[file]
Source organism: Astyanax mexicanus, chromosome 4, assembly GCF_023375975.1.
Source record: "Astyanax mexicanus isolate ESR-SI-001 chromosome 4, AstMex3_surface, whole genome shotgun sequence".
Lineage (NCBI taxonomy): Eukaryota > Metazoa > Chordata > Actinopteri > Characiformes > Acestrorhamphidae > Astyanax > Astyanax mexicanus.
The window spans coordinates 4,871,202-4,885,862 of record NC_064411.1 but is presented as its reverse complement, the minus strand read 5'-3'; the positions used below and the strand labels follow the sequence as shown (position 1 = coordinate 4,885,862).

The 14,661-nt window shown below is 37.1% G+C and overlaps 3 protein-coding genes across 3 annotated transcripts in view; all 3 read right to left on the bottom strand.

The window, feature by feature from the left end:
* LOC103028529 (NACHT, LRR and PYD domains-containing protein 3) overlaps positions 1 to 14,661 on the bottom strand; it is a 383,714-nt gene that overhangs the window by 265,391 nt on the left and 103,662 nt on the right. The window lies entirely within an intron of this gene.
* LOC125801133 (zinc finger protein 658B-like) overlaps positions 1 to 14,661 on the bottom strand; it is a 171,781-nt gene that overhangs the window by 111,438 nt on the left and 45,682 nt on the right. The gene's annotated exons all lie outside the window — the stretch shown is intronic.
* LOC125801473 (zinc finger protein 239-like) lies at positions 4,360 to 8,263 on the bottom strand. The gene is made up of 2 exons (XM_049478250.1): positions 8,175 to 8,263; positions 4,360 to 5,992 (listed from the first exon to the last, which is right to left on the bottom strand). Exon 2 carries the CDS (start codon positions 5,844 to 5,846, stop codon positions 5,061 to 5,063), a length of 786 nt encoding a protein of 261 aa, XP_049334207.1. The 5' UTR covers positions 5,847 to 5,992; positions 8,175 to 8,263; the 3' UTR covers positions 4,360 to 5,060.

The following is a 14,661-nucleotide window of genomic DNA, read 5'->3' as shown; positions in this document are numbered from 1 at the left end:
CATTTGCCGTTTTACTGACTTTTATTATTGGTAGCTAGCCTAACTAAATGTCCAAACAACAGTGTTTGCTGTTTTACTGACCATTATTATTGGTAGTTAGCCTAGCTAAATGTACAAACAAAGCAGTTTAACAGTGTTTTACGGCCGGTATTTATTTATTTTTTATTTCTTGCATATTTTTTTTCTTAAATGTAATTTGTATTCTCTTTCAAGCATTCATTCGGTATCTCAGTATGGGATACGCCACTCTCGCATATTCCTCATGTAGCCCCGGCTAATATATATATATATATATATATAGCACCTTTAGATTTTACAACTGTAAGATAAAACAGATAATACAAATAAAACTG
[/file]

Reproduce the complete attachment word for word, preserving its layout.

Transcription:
Source organism: Astyanax mexicanus, chromosome 4, assembly GCF_023375975.1.
Source record: "Astyanax mexicanus isolate ESR-SI-001 chromosome 4, AstMex3_surface, whole genome shotgun sequence".
Lineage (NCBI taxonomy): Eukaryota > Metazoa > Chordata > Actinopteri > Characiformes > Acestrorhamphidae > Astyanax > Astyanax mexicanus.
The window spans coordinates 4,871,202-4,885,862 of record NC_064411.1 but is presented as its reverse complement, the minus strand read 5'-3'; the positions used below and the strand labels follow the sequence as shown (position 1 = coordinate 4,885,862).

The 14,661-nt window shown below is 37.1% G+C and overlaps 3 protein-coding genes across 3 annotated transcripts in view; all 3 read right to left on the bottom strand.

The window, feature by feature from the left end:
* LOC103028529 (NACHT, LRR and PYD domains-containing protein 3) overlaps positions 1 to 14,661 on the bottom strand; it is a 383,714-nt gene that overhangs the window by 265,391 nt on the left and 103,662 nt on the right. The window lies entirely within an intron of this gene.
* LOC125801133 (zinc finger protein 658B-like) overlaps positions 1 to 14,661 on the bottom strand; it is a 171,781-nt gene that overhangs the window by 111,438 nt on the left and 45,682 nt on the right. The gene's annotated exons all lie outside the window — the stretch shown is intronic.
* LOC125801473 (zinc finger protein 239-like) lies at positions 4,360 to 8,263 on the bottom strand. The gene is made up of 2 exons (XM_049478250.1): positions 8,175 to 8,263; positions 4,360 to 5,992 (listed from the first exon to the last, which is right to left on the bottom strand). Exon 2 carries the CDS (start codon positions 5,844 to 5,846, stop codon positions 5,061 to 5,063), a length of 786 nt encoding a protein of 261 aa, XP_049334207.1. The 5' UTR covers positions 5,847 to 5,992; positions 8,175 to 8,263; the 3' UTR covers positions 4,360 to 5,060.

The following is a 14,661-nucleotide window of genomic DNA, read 5'->3' as shown; positions in this document are numbered from 1 at the left end:
CATTTGCCGTTTTACTGACTTTTATTATTGGTAGCTAGCCTAACTAAATGTCCAAACAACAGTGTTTGCTGTTTTACTGACCATTATTATTGGTAGTTAGCCTAGCTAAATGTACAAACAAAGCAGTTTAACAGTGTTTTACGGCCGGTATTTATTTATTTTTTATTTCTTGCATATTTTTTTTCTTAAATGTAATTTGTATTCTCTTTCAAGCATTCATTCGGTATCTCAGTATGGGATACGCCACTCTCGCATATTCCTCATGTAGCCCCGGCTAATATATATATATATATATATATAGCACCTTTAGATTTTACAACTGTAAGATAAAACAGATAATACAAATAAAACTG